3/15/2020: I have written an updated version of this post.
How much we should stick to the height requirements when trying to find our Kibbe Image Identity by ourselves is a hotly debated topic in the Kibbe community. How much we should stick to the requirements when there are verified celebrities who fall outside of the range? Some take the approach of basically ignoring height completely. While I don’t think it should be completely rigid, I don’t really agree with this approach.
Height indicates scale. Types for taller heights wear larger things, and vice versa. So as a rule of thumb, chances are very high that you’ll end up in a type indicated for your height. I’d like to address a few questions about height that come up frequently, and answer them as I understand them.
1. [Celebrity] was put in [type] by Kibbe, and she [taller/shorter].
First off, I think we have to remember that when Kibbe wrote the book, he wasn’t thinking that in 30 years time, hundreds of women would be sitting around making spreadsheets about the height and bra size of every single celebrity. That kind of information wasn’t available back then on the level it is now. The celebrities he chose are meant to evoke a certain mental image and to give you an idea of what the type is like, not serve as the parameters of a type.
I think that he did knowingly do things like put celebrities over 5’5″ in FG. As a model, it was obvious that Twiggy was on the taller side. But she was so FG otherwise that it didn’t matter. And we do have real-life examples of FGs going up to 5’8″. (But I don’t think you could really get taller than that and not have your height be the most striking element of your appearance.) We also have the modern example of Christina Hendricks being Romantic. Christina is 5’7″, but she is absolutely “curves first.”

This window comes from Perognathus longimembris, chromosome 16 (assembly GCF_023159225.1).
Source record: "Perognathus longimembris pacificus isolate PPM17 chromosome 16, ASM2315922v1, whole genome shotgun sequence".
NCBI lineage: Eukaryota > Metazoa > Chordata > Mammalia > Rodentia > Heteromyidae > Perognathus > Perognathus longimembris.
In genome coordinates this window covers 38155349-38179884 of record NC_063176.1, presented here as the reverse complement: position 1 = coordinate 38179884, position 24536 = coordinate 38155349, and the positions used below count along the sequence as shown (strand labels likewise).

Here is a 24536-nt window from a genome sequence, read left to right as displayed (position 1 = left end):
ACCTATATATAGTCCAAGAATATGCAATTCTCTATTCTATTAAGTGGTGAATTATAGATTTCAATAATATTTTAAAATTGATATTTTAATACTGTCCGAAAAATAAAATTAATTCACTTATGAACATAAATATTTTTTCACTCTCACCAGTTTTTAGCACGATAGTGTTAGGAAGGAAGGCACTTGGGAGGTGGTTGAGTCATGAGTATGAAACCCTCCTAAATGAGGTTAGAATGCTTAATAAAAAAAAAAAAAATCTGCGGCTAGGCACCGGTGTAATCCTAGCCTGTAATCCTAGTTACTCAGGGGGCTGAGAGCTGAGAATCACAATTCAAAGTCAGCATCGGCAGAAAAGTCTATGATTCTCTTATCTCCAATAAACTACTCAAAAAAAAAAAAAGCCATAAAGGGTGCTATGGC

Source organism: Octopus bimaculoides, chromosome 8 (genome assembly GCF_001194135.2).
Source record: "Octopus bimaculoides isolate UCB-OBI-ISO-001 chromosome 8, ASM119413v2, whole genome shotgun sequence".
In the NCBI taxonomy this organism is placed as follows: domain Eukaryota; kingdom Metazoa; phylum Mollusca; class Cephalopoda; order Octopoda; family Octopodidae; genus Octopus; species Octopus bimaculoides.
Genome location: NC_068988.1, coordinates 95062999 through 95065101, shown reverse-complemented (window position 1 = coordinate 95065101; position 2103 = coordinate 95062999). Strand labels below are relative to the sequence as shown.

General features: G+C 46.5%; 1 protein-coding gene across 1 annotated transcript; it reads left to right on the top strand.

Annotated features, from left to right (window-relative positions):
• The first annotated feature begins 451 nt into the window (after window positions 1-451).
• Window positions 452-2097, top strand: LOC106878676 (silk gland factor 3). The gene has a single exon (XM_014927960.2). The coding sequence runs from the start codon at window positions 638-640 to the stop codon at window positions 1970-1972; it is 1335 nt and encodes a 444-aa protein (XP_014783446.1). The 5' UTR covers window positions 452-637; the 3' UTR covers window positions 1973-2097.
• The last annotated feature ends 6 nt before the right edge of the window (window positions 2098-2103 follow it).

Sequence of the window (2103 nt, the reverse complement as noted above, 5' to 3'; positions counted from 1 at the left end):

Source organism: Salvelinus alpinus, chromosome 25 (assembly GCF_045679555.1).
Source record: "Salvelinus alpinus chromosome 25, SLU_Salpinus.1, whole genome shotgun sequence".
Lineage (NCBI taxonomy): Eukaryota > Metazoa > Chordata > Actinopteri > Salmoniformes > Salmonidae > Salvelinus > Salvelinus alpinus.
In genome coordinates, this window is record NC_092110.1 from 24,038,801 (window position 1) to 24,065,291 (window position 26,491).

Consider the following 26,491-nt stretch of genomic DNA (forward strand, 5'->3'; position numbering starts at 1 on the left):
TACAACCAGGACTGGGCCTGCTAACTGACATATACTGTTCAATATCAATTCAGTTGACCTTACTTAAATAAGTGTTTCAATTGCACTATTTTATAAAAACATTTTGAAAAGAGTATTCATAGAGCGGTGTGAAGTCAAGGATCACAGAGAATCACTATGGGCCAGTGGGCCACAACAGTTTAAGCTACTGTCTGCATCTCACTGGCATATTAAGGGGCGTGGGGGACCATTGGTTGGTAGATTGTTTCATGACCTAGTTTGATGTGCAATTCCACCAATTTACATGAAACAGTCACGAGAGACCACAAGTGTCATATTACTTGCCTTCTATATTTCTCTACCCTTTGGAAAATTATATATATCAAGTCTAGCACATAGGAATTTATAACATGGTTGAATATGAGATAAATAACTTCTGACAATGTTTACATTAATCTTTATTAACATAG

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(Sources: 1, 2)
Basically, I think that if you are going to fall into a type where your height doesn’t fit, you need a really solid case otherwise. You need to be renowned for your angularity and mixed facial features to be a tall FG, or be famously curvy and clearly lacking SD’s D base to be a tall R.
2. I live in [country], where average height is [taller/shorter] than the US.
If we start making different charts for every country or group of people in the world, we’ll give ourselves a giant headache! But it’s not just laziness on my part. This is an easy one. If you live in a country with a lot of taller people, you’ll find more of the taller types. And vice versa. A Soft Gamine in New York City will be a Soft Gamine in Timbuktu. At 5’4″, there are countries where I would be maybe considered almost tall. But it doesn’t change the compact impression I give off.
3. People have gotten taller since the 80s.
This is probably true. But again, I would say that this means that, with more women who are taller with broader bone structures and larger feet, the taller types are simply becoming more common. It’s not that short people don’t exist anymore, even if it is harder now to find our tiny shoes!
So what should you do when it comes to height? I would look at the types that your height qualifies for first. If they all seem off, then I would begin to seriously consider the others. Are you a Twiggy or an Audrey who needs broken lines despite being tall? Are you a taller woman for whom SD just isn’t yin enough?
The requirements in the book represent the general tendencies you’ll see within a type. You can differ from the book description… as long as it doesn’t upset your yin/yang balance. For instance, I have a small waist, hands, and feet. My waist doesn’t need to be shown at all, and in fact, true waist emphasis isn’t flattering on me at all. My hands and feet don’t look delicate. They just look compact. So none of these things are enough to pull me out of FG. Height is the same. If your height truly doesn’t affect how the recommendations work on you, then you may be able to fit into a type outside of your height range. (But I think this happens less often than we think.)
I leave you with Mae West, a 5’0″ woman that Kibbe as mentioned as being SD. Bigger for her was certainly better, even if she was about half a foot shorter than the average SD. But she was truly an exception—which is why she made such a strong impression that we’re still talking about her, and a “Mae West type” is still a term that has meaning.